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58 - Pioneers Series: Male Sexuality with Michael J. Bailey
Episode 5814th January 2022 • Gender: A Wider Lens Podcast • Stella O'Malley & Sasha Ayad
00:00:00 01:00:04

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Dr. Michael Bailey is an American psychologist, behavioral geneticist, and professor at Northwestern University best known for his work on the etiology, or origins, of sexual orientation. He maintains that sexual orientation is heavily influenced by biology and male homosexuality is most likely inborn. Dr. Bailey’s 2003 book, The Man Who Would Be Queen, gave an accessible, intimate, and compassionate account of male sexuality, with a focus on gender-nonconforming boys, gay men, and male-to-female transsexuals. The book was nominated for an award, which was later retracted, from the Lambda Literary Foundation, an organization that promotes gay literature. Aside from legitimate critiques of the book and Dr. Bailey’s theories, attacks spilled into the realm of the egregious as a small group of radical transwomen viciously went after Mike, his reputation, and his family. All of this was documented thoroughly in Alice Dreger’s book, Galileo’s Middle finger, which ultimately exonerated Dr. Bailey of the accusations against him.

 

Today, Mike explains how he got interested in working with sexuality during a time when it was quite taboo in academia. After publishing research on male sexuality, Mike began encountering transexual women who wanted to talk about their experiences. He came to recognize that some MtF transsexuals were nothing like what he’d expected. He went on to study this further, write his book, and soon after, all hell broke loose. While Mike is certainly no contrarian, he unapologetically tells the truth and has committed himself to do his job well as a psychological researcher.

 

Links:  

Download The Man Who Would Be Queen: 

Researchgate.net/publication/281747420_The_Man_Who_Would_Be_Queen

 

Christine Benevunuto: Sex Changes: A Memoir of Marriage, Gender, and Moving On Amazon.com/gp/product/B0085UCVKY/ref=dbs_a_def_rwt_hsch_vapi_tkin_p1_i0

 

Alice Dreger (June 2008). “The controversy surrounding The Man Who Would Be Queen: a case history of the politics of science, identity, and sex in the Internet age”. Archives of Sexual Behavior. 37 (3): 366–421. doi:10.1007/s10508-007-9301-1.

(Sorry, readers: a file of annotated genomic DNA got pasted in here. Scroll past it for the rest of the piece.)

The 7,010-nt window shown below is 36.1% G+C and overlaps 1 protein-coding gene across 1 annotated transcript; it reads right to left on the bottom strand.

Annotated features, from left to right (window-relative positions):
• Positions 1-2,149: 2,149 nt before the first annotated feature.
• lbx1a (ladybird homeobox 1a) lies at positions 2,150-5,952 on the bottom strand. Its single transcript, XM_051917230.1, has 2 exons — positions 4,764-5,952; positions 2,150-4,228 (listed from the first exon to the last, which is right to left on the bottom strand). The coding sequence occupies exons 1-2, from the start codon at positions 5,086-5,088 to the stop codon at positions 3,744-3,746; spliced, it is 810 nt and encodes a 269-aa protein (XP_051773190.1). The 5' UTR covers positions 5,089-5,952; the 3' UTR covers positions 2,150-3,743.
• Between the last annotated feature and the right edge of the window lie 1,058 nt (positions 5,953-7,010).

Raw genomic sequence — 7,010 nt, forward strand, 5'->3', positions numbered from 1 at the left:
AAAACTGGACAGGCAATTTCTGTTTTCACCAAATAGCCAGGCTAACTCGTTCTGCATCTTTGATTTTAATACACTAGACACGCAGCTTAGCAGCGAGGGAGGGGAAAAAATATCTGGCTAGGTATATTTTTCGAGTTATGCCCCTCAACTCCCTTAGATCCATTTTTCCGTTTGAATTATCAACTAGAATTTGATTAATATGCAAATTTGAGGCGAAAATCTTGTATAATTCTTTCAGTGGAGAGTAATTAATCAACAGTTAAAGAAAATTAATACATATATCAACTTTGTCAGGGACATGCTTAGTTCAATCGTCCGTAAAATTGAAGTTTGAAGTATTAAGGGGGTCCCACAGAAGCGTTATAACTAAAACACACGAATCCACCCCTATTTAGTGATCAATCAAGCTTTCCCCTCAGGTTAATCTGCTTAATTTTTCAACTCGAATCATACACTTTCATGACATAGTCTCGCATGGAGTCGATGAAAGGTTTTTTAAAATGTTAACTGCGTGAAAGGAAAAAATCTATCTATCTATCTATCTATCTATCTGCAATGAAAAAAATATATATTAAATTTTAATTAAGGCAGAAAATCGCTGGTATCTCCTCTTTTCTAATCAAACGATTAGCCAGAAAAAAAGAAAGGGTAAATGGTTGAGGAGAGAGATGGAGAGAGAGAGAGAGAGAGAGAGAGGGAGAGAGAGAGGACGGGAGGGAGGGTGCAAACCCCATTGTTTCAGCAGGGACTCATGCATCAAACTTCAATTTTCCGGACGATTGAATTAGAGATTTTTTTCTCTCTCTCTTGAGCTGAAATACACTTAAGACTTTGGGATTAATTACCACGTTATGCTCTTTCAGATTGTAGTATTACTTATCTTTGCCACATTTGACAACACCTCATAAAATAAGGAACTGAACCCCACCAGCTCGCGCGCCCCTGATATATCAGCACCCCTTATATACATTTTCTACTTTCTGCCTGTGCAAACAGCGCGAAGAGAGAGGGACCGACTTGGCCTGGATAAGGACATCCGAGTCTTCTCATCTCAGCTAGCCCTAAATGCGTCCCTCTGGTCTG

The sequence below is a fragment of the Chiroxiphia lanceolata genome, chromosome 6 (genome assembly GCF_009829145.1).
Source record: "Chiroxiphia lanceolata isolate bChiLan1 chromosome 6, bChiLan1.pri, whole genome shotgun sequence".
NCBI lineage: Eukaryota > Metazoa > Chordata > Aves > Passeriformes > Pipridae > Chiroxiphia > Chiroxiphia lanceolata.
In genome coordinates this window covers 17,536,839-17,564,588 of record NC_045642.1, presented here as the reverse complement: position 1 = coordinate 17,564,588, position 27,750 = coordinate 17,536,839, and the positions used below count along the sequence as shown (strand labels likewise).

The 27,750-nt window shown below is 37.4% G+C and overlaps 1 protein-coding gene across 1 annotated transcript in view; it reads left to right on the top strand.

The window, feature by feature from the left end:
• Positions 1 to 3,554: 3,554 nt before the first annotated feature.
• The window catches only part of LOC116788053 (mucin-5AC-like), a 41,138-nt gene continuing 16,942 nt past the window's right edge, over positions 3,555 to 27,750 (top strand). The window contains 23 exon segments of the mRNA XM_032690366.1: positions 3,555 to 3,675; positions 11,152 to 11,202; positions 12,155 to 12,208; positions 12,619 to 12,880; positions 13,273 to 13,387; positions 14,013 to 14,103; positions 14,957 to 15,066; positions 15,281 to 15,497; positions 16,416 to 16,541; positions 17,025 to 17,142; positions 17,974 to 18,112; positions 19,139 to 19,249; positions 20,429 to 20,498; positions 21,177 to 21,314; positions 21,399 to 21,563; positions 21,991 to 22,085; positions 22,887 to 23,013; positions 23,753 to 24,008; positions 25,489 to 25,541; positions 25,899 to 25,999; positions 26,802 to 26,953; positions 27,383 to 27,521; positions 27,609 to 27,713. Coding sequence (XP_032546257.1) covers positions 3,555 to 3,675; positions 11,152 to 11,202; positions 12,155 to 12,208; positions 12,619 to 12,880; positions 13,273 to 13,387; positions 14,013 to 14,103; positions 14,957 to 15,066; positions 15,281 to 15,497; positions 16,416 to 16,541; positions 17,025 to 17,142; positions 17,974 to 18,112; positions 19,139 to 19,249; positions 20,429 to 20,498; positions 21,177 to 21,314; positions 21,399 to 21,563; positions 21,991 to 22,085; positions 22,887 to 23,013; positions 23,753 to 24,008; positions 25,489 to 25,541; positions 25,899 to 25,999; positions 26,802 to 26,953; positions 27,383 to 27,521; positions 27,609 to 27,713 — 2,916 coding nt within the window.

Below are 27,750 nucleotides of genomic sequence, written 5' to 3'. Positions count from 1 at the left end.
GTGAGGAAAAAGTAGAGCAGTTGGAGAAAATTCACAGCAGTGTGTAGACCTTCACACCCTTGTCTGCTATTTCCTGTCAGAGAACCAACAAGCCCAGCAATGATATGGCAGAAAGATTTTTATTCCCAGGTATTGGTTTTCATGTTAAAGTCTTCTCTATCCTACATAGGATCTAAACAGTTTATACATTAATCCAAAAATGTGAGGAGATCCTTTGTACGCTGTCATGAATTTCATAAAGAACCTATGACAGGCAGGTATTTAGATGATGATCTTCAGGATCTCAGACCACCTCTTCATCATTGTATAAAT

Ray Blanchard (1989). “The classification and labeling of nonhomosexual gender dysphorias”. Archives of Sexual Behavior. 18 (4): 315–334. doi:10.1007/bf01541951. PMID2673136. S2CID43151898

Extended Notes

  • A little bit about Michael and how he got into this field of work.
  • Back then, there was stigma that if you were researching about gay or queer topics, you were also gay/queer.
  • Gender non-conforming children tend to be correlated to having same-sex sexual orientation later on in life.
  • However, where do transgender people fall in between all of this? Michael shares the first time he spoke with a transgendered woman.
  • There are different types of transgendered people, and reasons why they transition, and you really can’t group these two together in studies.
  • Since then, Michael has met more people who have autogynephilia.
  • What kind of feedback has Michael received since conducting, and publishing, his research?
  • Michael talks about his book, The Man Who Would Be Queen.
  • Michael’s book gained a lot of negative press and people petitioned to have it removed.
  • Why did so many people react so negatively to Michael’s book?
  • How does someone become an autogynephile?


Quotes:


“I knew I had learned something fundamental [about the trans community]. Even among academics at sex conferences, autogynephilia was not known.” — Michael [23:10]


“The autogynephiles who put their families through this are not a representative group of autogynephiles. We are seeing a combination of autogynephilia and narcissism.” — Michael [51:30]


“I believe there is a strong genetic component in autogynephilia cases.” — Michael [58:40]



This podcast is partially sponsored by ReIME, Rethink Identity Medicine Ethics:

Rethinkime.org


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